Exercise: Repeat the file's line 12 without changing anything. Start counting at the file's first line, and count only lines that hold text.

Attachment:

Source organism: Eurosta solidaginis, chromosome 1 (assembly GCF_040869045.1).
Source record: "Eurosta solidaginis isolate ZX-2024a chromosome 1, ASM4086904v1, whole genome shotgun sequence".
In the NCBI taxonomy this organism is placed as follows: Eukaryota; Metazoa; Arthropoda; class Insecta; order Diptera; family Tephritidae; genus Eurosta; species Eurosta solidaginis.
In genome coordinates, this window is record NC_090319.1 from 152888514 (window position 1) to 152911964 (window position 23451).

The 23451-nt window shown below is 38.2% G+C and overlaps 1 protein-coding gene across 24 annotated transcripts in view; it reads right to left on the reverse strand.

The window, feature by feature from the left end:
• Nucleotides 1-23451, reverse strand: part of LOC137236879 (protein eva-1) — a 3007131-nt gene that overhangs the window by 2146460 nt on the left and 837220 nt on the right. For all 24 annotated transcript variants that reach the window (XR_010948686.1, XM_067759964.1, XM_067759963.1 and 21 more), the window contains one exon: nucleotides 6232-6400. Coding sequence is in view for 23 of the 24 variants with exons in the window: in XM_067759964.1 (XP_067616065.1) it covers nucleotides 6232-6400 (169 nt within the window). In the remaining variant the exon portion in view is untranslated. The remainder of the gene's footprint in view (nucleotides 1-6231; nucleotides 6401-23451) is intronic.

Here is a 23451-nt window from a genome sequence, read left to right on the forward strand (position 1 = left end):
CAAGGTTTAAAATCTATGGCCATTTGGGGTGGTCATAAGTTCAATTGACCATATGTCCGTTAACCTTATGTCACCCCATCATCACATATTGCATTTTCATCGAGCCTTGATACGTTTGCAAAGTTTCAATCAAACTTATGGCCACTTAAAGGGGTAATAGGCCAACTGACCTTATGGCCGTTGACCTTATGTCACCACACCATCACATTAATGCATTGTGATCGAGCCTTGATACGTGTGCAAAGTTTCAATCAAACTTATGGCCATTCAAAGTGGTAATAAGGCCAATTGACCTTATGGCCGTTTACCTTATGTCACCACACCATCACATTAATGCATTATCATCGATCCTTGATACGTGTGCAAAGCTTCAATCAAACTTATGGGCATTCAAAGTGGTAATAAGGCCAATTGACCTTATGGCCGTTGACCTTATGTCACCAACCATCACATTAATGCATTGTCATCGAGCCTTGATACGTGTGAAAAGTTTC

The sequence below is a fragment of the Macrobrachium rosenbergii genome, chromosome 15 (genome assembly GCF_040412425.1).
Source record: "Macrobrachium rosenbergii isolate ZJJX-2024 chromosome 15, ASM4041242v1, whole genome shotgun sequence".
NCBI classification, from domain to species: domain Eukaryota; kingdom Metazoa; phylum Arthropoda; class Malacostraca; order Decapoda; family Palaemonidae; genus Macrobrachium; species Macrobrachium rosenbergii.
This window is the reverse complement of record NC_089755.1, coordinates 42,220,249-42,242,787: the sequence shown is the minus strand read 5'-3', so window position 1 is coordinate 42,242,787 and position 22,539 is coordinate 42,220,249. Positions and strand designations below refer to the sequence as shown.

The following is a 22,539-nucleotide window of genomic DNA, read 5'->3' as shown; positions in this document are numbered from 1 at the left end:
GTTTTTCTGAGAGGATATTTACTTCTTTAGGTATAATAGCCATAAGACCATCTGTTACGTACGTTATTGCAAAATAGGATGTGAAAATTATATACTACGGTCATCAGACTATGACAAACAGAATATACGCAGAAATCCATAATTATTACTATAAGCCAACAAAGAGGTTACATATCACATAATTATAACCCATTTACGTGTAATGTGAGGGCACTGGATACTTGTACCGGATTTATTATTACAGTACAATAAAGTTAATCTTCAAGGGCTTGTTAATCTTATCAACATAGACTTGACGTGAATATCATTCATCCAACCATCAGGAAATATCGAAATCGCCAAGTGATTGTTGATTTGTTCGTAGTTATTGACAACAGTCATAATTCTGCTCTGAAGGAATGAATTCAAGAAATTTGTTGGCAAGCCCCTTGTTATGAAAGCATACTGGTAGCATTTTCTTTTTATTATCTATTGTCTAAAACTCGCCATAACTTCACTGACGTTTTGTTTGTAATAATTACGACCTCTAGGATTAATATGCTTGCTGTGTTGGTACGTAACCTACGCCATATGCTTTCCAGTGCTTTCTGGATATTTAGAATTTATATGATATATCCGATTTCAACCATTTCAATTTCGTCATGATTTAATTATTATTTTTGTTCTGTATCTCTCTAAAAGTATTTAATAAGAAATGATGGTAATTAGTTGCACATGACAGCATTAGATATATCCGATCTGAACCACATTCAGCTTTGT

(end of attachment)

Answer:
NCBI classification, from domain to species: domain Eukaryota; kingdom Metazoa; phylum Arthropoda; class Malacostraca; order Decapoda; family Palaemonidae; genus Macrobrachium; species Macrobrachium rosenbergii.